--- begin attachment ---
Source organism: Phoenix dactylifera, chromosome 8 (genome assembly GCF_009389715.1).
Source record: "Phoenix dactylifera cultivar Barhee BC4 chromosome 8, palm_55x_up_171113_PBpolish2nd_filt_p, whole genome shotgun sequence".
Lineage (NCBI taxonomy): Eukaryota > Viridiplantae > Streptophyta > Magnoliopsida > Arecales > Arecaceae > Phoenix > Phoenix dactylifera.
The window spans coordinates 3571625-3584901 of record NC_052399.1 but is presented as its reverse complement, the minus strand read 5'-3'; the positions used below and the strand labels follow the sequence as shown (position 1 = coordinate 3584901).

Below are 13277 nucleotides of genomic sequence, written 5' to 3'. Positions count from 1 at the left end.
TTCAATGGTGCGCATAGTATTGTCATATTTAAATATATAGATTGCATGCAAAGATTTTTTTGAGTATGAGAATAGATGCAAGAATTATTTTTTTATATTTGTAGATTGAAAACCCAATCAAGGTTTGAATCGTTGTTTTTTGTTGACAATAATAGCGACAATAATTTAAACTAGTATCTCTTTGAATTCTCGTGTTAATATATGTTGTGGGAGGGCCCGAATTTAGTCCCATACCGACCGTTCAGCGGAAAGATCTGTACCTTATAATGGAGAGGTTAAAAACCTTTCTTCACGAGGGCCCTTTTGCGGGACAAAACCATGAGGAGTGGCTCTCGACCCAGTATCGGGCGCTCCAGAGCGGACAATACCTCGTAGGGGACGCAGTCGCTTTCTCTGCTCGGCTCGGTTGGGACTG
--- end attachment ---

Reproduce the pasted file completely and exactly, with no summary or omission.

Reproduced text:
Source organism: Phoenix dactylifera, chromosome 8 (genome assembly GCF_009389715.1).
Source record: "Phoenix dactylifera cultivar Barhee BC4 chromosome 8, palm_55x_up_171113_PBpolish2nd_filt_p, whole genome shotgun sequence".
Lineage (NCBI taxonomy): Eukaryota > Viridiplantae > Streptophyta > Magnoliopsida > Arecales > Arecaceae > Phoenix > Phoenix dactylifera.
The window spans coordinates 3571625-3584901 of record NC_052399.1 but is presented as its reverse complement, the minus strand read 5'-3'; the positions used below and the strand labels follow the sequence as shown (position 1 = coordinate 3584901).

Below are 13277 nucleotides of genomic sequence, written 5' to 3'. Positions count from 1 at the left end.
TTCAATGGTGCGCATAGTATTGTCATATTTAAATATATAGATTGCATGCAAAGATTTTTTTGAGTATGAGAATAGATGCAAGAATTATTTTTTTATATTTGTAGATTGAAAACCCAATCAAGGTTTGAATCGTTGTTTTTTGTTGACAATAATAGCGACAATAATTTAAACTAGTATCTCTTTGAATTCTCGTGTTAATATATGTTGTGGGAGGGCCCGAATTTAGTCCCATACCGACCGTTCAGCGGAAAGATCTGTACCTTATAATGGAGAGGTTAAAAACCTTTCTTCACGAGGGCCCTTTTGCGGGACAAAACCATGAGGAGTGGCTCTCGACCCAGTATCGGGCGCTCCAGAGCGGACAATACCTCGTAGGGGACGCAGTCGCTTTCTCTGCTCGGCTCGGTTGGGACTG